WASHINGTON, D.C. – Representative Edward J. Markey (D-MA), chairman of the House Subcommittee on Telecommunications and the Internet, held a hearing on sports programming, consumer choice and migration of sports programming to pay television services. The following is his opening statement from the hearing:

"Good Morning.  The subject of today's hearing is competition in the sports programming market.

"Competition, in sports, is the essence of the game.  In sports, there are great teams and dynasties; there are compelling stories of underdogs and come-from-behind victories; there are perennial favorites to win championships and ....there are the Chicago Cubs.    

"Yet sporting events are premised upon great feats of athletic prowess and competition being performed upon a level playing field.  That level playing field ensures that athletes engage in sporting activities in a manner where their God-given talents and a compelling work ethic and practice can result in success.

"Competition in the marketplace, on the other hand, is what makes the consumer king. In our national video marketplace, many programming competitors assert that the playing field is not quite level at present.  They argue that compelling content and a solid business gameplan do not even the odds against them.  The field is unfairly tilted toward cable operators or broadcast networks, competitors claim, by a couple of key factors: 1) an insufficient number of cable providers within a market through which they can effectively reach consumers, and 2) by laws or regulations that either fail to achieve fairness as intended or serve to reinforce the position of incumbent market leaders or risk unduly raising prices. 

"The consumer-fan, they say, is the resulting loser in this environment.

"We have seen several episodes over the last year in the sports programming marketplace that highlight policy issues for this Subcommittee to explore.  Early last year, there was the issue of Major League Baseball's package of "Extra Innings," or out-of-market games slated to be carried on DirecTV on an exclusive basis and complaints by Comcast and other cable operators that this was unfair. 

"There was the effort by the Big Ten conference to successfully launch its cable channel through carriage on the most broadly-watched tier on major cable systems.  We saw the FCC intervene to declare that The America Channel, which has rights to various sports content, was a "regional sports network" for purposes of conditions imposed as part of acquisitions of the Adelphia cable properties by Comcast and Time Warner.  These conditions permit unaffiliated sports networks to seek commercial arbitration when a carriage agreement with Comcast or Time Warner cannot be reached.  The Commission is now considering proposals to adopt an expedited dispute resolution process for all such unaffiliated programmers, including regional sports networks.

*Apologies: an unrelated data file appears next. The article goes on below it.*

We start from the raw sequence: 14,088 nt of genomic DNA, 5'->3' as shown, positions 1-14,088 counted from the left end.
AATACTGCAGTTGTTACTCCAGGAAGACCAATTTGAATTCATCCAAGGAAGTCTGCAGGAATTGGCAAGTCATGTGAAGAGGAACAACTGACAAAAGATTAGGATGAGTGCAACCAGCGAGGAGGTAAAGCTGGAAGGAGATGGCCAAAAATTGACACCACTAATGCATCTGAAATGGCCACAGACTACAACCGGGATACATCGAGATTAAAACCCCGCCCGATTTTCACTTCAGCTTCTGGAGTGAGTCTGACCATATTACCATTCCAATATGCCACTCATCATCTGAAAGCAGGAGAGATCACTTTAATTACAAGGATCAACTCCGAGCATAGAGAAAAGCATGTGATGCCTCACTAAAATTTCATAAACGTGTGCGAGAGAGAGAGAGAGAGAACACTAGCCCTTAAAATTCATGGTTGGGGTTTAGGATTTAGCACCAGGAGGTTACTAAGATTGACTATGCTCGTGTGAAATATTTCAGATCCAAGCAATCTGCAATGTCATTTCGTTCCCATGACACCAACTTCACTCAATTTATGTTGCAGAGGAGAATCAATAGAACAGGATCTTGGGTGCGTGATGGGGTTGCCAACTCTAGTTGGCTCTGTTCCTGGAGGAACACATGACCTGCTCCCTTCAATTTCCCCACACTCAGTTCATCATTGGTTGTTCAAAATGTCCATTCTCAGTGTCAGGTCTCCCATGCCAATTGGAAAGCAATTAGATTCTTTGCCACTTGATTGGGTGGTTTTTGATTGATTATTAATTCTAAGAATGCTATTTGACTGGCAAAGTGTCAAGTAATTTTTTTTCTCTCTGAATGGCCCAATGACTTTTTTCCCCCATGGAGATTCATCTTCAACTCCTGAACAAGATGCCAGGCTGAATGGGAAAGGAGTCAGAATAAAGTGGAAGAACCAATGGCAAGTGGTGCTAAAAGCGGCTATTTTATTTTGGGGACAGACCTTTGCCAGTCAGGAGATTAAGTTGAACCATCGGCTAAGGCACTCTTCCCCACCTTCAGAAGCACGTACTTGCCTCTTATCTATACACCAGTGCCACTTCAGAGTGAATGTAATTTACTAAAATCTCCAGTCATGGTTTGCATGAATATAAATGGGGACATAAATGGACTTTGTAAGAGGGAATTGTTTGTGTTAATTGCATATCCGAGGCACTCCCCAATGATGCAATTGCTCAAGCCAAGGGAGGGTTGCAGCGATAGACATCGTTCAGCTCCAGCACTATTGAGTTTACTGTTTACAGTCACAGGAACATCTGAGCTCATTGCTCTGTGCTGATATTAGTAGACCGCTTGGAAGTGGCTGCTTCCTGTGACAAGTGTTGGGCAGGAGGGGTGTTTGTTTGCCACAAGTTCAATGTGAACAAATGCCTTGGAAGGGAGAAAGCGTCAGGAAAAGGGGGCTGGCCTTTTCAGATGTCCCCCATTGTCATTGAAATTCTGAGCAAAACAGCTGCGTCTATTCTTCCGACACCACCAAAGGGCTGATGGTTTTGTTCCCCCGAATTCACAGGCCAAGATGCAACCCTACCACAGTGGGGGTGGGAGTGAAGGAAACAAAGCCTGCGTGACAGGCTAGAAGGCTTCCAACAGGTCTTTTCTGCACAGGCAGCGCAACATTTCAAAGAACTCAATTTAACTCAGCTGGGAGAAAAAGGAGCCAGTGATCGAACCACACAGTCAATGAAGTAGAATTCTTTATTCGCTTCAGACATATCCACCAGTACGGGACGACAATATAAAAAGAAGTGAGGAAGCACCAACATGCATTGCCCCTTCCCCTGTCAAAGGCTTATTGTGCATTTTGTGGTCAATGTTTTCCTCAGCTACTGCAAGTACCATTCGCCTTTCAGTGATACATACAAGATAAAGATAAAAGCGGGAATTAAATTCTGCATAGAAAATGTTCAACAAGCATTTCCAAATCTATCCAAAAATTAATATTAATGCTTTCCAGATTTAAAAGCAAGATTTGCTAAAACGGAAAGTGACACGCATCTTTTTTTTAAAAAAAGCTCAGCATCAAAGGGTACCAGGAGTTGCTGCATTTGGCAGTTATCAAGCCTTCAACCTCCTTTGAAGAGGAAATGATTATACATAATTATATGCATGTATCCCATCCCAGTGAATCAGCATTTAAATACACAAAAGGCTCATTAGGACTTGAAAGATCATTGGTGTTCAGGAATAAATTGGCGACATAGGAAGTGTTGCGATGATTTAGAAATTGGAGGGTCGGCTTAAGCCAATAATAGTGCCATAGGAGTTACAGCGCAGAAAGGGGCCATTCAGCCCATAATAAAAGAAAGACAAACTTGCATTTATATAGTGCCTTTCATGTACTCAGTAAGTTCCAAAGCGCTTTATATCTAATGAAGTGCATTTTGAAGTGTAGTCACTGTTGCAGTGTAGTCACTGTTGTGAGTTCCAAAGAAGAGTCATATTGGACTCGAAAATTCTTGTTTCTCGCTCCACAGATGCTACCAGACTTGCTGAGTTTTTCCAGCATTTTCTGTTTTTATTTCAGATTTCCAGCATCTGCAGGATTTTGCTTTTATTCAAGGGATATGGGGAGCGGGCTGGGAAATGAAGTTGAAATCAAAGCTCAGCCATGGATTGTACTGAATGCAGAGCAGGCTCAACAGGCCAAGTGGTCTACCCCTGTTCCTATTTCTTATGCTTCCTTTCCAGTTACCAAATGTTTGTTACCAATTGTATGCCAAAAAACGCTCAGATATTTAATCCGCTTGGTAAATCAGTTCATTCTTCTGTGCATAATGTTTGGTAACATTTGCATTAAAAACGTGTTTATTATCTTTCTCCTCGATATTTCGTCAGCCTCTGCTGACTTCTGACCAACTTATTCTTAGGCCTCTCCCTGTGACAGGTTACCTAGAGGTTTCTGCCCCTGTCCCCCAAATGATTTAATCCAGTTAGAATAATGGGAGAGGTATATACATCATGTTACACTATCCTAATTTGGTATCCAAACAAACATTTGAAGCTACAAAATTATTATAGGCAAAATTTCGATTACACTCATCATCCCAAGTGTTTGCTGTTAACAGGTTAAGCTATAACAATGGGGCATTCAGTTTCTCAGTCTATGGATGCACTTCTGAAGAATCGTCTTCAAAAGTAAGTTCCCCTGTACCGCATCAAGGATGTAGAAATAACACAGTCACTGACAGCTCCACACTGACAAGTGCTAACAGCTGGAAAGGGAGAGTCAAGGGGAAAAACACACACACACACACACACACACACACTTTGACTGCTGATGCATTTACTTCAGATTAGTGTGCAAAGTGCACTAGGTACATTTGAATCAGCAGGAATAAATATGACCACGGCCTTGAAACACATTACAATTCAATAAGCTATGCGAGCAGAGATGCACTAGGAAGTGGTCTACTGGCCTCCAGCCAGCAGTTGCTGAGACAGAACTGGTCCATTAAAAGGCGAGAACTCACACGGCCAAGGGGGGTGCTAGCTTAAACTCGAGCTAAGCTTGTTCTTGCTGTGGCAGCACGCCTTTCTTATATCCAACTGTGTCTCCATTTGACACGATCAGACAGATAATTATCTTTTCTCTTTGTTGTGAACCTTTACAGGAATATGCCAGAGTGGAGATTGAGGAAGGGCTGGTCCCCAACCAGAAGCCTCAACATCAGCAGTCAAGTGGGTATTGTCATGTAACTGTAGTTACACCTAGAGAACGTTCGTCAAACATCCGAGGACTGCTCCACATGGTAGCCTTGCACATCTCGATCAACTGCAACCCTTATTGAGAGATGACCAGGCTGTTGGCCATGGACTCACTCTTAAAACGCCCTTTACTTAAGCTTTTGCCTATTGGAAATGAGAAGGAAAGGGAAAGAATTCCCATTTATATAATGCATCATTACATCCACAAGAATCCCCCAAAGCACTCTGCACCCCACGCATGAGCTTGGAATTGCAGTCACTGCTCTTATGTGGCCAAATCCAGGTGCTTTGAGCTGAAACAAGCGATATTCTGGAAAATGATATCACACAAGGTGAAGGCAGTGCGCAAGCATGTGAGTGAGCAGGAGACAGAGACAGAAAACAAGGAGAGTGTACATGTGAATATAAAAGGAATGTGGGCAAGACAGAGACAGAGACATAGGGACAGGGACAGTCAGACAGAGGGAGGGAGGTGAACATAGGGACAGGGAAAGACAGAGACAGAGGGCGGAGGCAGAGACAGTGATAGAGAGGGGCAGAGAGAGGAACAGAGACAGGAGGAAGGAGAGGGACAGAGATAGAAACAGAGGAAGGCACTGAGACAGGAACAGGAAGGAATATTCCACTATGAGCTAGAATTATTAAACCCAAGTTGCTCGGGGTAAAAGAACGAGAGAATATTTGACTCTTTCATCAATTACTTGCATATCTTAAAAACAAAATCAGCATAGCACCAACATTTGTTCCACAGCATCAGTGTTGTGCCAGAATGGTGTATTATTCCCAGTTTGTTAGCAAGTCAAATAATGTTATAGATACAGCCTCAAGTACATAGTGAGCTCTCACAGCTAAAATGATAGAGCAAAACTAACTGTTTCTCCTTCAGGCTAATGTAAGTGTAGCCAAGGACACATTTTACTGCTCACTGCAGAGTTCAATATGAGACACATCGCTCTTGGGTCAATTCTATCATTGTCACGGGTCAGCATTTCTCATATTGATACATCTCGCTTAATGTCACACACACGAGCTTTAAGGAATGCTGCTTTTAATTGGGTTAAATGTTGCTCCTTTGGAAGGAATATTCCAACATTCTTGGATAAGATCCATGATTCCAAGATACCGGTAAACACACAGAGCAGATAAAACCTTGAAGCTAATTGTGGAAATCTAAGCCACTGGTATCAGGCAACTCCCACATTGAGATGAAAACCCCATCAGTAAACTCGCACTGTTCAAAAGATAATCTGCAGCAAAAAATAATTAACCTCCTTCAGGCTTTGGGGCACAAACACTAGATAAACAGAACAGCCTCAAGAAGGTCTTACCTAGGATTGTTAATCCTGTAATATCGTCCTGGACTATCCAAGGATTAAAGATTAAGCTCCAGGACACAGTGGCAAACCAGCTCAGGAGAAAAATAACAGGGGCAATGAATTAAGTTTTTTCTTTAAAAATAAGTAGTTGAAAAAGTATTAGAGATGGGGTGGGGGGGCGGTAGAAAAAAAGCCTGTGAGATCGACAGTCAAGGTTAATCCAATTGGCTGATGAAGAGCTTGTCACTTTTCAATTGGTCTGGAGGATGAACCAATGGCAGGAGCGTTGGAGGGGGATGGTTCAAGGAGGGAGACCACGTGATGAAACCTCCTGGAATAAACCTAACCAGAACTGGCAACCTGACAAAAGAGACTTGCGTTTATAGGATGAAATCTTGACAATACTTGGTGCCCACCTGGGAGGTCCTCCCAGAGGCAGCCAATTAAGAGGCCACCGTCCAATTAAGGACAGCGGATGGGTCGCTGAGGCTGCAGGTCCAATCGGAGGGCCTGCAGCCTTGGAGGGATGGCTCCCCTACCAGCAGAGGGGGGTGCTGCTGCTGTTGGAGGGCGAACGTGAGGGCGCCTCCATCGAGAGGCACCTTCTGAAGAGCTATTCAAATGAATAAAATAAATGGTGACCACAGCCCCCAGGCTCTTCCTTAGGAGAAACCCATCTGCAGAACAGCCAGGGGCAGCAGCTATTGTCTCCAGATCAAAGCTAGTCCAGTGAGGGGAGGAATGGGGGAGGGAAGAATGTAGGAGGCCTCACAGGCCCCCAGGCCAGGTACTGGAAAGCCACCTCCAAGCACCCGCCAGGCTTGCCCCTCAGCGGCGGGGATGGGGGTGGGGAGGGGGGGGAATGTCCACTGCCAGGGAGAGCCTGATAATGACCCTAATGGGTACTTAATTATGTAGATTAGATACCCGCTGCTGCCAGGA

"And the NFL Channel, in a manner similar to issues raised by the Big Ten Conference, sought carriage on the most broadly-watched tier unsuccessfully with several major cable operators.  Cable operators, for their part, have objected to such carriage arguing that the price the NFL seeks is too high, or point to the NFL's exclusive deal with DirecTV over the so-called "Sunday Ticket," where consumer-fans can see all the Sunday football contests, or their deals with broadcast networks or ESPN, as an examples demonstrating that the NFL has other choices in the marketplace to distribute games.

"Policymakers have sought to remedy the lack of competition over the years.  The program access provisions that I championed as part of the 1992 Cable Act have created competitive alternatives to incumbent cable operators - most notably from satellite providers - but also from cable over-builders, telephone companies and others.  Today's hearing will provide the Subcommittee an opportunity to examine the effectiveness of these provisions in the law.  It will also allow us to analyze the current marketplace for sports programming and assess the continued migration of sports programming from broadcast television to pay TV services, exclusive programming packages, the nature of cable tiering for sports programming, the emergence of conference or league channels, and program carriage issues generally.

"In the absence of sufficient competition, the role of this Subcommittee historically, and the role generally of the FCC, has often become that of a referee.  Most refs simply prefer that the athletes just play the game and don't like to intercede.  But the refs are here to step in when unfair play is perceived and to make tough calls at times to safeguard the integrity of the game, or in this case, to ensure fairness in the marketplace and consumer welfare. 

"I wish to thank our witnesses for their willingness to testify today and look forward to their testimony.  Thank you."

March 5, 2008

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